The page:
Why doesn't the program work? Is it a lack of SME support on staff, bad communications data, bad CREW data,bad loadset data, no understanding of how the CREW systems work, bad map data, no DTED data, bad force structure data, no understanding of DoD spectrum management or a combination of everything?

Anonymous said...

From the above article it seems that Phase II would be harder to nail down that Phase I. If they can't get Phase I correct how in the world are they going to accomplish Phase II?

Anonymous said...

I thought this was a "good news story" I guess I was wrong :(

Anonymous said...

They didn't give any time lines in the article on when Phase II would be complete, has any one heard when it would be complete and in theater doing what it was intended to do?

Anonymous said...

Wow! I have heard many articles about this "supposedly" awesome program, but it sounds as if some experts (I assume military users) are not so happy with what they have seen so far. I would only think the Department of Defense is planning on squashing this "thing". If not, I hope someone can provide me with the hotline number to the waste fraud and abuse center. I am a tax paying citizen and hope that the very, very limited budget of our great armed forces is being used for success and not for "science projects" that do not even come close to working.

From what I have read here, it appears that no one is providing leadership or management to this program.

I believe I read somewhere this program is the lead-in for GEMSIS??? If this is true someone must be smoking something "not-so-legal".

Whoever posted this info please keep the info coming!

Anonymous said...

I heard they have dumped 32 million dollars so far into this POS program and nothing works on it. Where is Tom Brokaw when you need him?

Anonymous said...

If this program is as bad as everyone is saying what doesn't someone with knowledge of the program contact their political representives? In an election year I'm sure some congressmen or senator would like to gain some more support from their districts.

Anonymous said...

That sounds like a great idea!

Anonymous said...

I showed my buddy this article who just returned from theater. He said they had good communications because of the advances in the CREW loadsets and new filters. He didn't see a reason to use this program and people must be going by old information.

Anonymous said...

regardless of the last posting if the data is bad what good is it to anyone?

Anonymous said...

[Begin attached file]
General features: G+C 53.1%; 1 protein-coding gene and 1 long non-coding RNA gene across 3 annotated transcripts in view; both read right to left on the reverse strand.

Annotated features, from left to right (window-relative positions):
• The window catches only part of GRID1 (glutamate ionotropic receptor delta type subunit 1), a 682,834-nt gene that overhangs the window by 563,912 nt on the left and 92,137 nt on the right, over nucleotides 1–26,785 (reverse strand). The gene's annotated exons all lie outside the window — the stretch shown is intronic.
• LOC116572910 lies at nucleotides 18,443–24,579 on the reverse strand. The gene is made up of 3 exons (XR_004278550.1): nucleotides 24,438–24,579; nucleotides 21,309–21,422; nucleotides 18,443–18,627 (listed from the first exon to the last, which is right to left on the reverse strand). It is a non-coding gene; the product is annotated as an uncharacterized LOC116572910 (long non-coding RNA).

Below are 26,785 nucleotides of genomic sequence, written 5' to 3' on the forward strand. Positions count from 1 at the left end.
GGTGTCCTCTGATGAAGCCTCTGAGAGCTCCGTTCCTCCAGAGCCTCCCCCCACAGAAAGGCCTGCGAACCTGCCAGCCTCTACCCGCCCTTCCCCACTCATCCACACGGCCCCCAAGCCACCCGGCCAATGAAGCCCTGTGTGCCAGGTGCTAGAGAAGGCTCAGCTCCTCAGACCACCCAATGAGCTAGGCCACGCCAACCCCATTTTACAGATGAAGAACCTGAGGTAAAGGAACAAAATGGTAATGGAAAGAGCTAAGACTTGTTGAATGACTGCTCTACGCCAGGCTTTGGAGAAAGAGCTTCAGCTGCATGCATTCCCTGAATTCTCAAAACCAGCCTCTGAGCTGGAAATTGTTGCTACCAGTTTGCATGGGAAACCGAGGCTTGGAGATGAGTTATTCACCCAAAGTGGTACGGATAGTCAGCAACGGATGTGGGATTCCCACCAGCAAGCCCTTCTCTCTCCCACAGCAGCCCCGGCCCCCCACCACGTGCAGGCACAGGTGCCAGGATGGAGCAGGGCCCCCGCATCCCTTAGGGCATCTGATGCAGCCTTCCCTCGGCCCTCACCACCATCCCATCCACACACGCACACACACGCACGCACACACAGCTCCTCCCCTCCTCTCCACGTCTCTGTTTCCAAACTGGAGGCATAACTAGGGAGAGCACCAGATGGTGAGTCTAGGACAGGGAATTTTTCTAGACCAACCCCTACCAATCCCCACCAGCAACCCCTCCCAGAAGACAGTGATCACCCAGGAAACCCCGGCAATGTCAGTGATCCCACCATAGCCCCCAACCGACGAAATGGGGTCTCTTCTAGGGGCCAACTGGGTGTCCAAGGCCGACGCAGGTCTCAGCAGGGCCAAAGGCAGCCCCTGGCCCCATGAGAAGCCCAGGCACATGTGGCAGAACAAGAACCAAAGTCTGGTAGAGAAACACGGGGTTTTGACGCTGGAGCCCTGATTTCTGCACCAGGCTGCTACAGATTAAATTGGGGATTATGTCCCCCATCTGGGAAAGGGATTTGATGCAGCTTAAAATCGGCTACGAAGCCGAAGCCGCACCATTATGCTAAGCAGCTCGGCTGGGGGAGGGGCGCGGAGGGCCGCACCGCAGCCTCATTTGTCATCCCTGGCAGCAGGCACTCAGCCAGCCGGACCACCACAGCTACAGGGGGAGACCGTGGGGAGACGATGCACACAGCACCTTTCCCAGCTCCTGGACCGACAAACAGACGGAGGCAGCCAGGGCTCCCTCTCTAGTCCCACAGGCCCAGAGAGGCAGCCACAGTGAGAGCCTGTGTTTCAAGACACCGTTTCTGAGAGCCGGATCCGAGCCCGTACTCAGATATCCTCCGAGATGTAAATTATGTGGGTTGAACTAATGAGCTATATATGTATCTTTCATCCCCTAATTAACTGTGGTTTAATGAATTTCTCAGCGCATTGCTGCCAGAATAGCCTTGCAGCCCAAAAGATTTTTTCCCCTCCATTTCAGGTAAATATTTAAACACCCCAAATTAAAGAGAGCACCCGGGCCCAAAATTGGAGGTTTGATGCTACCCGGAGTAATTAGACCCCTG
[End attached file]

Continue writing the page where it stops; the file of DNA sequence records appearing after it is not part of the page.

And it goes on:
I bet that people are getting ready to retire or take another command and they are just pushing it along so they don't get associated with a failed program.

Anonymous said...

After strolling through a few blogs, I found this blog and began to read the comments posted. I then began to do some research. I found there was a couple of information articles published that verified the comments posted. There were a couple of articles addressing what CJSMPT was supposed to do, but supposed to do and doing are two different things. You cannot stop there, I told myself. I researched the Major commands and government agencies to find more information. I found that the briefings on CJSMPT were much more enticing at the higher levels. I found information from a field assessment and it verified there was something very fishy smelling with this tool. In matter of fact, the difference in presentations from the lower level to the upper level presentations was overwhelmingly different. A PACOM brief suggested CJSMPT did blue on blue and CREW on CREW. The conference was months ago. The assessment from the field a couple of months ago annotated that it could do neither. Not only could it do neither, the data to support the program was reported as being wrong on emitters and CREW. How does a tool do “blue on blue” and “CREW on CREW” if the data is not correct. This is only one thing. I have read the 14 messages posted concerning this product. I have researched the information. I have to say that the anonymous poster is being very reasonable. Thank you for your postings. I will continue to monitor.

Anonymous said...

I hope the author is still tracking this article. Has any reporters done further research in to the "validity" of the comments made here? It has been months now, I am assuming some progress has been made. I really hope some resolution comes to this and our citizens are told what is going on with the money spent here.